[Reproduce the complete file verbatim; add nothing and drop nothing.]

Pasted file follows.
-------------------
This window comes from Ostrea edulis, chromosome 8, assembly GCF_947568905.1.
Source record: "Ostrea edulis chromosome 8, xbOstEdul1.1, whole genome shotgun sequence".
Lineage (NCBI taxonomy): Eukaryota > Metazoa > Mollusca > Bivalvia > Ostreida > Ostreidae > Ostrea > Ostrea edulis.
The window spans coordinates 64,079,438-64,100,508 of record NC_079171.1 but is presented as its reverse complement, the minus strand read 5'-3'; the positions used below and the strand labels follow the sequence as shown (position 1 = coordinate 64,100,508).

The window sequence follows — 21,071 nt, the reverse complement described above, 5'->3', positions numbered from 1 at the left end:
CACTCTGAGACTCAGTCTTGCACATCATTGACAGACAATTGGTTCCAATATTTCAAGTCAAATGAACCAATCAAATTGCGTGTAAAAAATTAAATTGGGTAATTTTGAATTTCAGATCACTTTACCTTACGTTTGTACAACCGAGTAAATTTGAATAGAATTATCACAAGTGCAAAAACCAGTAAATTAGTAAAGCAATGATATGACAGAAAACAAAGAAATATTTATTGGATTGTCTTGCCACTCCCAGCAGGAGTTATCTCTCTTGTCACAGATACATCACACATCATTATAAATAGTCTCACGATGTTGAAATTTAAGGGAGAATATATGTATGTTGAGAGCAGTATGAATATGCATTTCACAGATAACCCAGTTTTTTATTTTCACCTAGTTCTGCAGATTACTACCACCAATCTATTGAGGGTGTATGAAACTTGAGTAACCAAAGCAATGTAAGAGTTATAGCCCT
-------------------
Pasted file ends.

This window comes from Ostrea edulis, chromosome 8, assembly GCF_947568905.1.
Source record: "Ostrea edulis chromosome 8, xbOstEdul1.1, whole genome shotgun sequence".
Lineage (NCBI taxonomy): Eukaryota > Metazoa > Mollusca > Bivalvia > Ostreida > Ostreidae > Ostrea > Ostrea edulis.
The window spans coordinates 64,079,438-64,100,508 of record NC_079171.1 but is presented as its reverse complement, the minus strand read 5'-3'; the positions used below and the strand labels follow the sequence as shown (position 1 = coordinate 64,100,508).

The window sequence follows — 21,071 nt, the reverse complement described above, 5'->3', positions numbered from 1 at the left end:
CACTCTGAGACTCAGTCTTGCACATCATTGACAGACAATTGGTTCCAATATTTCAAGTCAAATGAACCAATCAAATTGCGTGTAAAAAATTAAATTGGGTAATTTTGAATTTCAGATCACTTTACCTTACGTTTGTACAACCGAGTAAATTTGAATAGAATTATCACAAGTGCAAAAACCAGTAAATTAGTAAAGCAATGATATGACAGAAAACAAAGAAATATTTATTGGATTGTCTTGCCACTCCCAGCAGGAGTTATCTCTCTTGTCACAGATACATCACACATCATTATAAATAGTCTCACGATGTTGAAATTTAAGGGAGAATATATGTATGTTGAGAGCAGTATGAATATGCATTTCACAGATAACCCAGTTTTTTATTTTCACCTAGTTCTGCAGATTACTACCACCAATCTATTGAGGGTGTATGAAACTTGAGTAACCAAAGCAATGTAAGAGTTATAGCCCT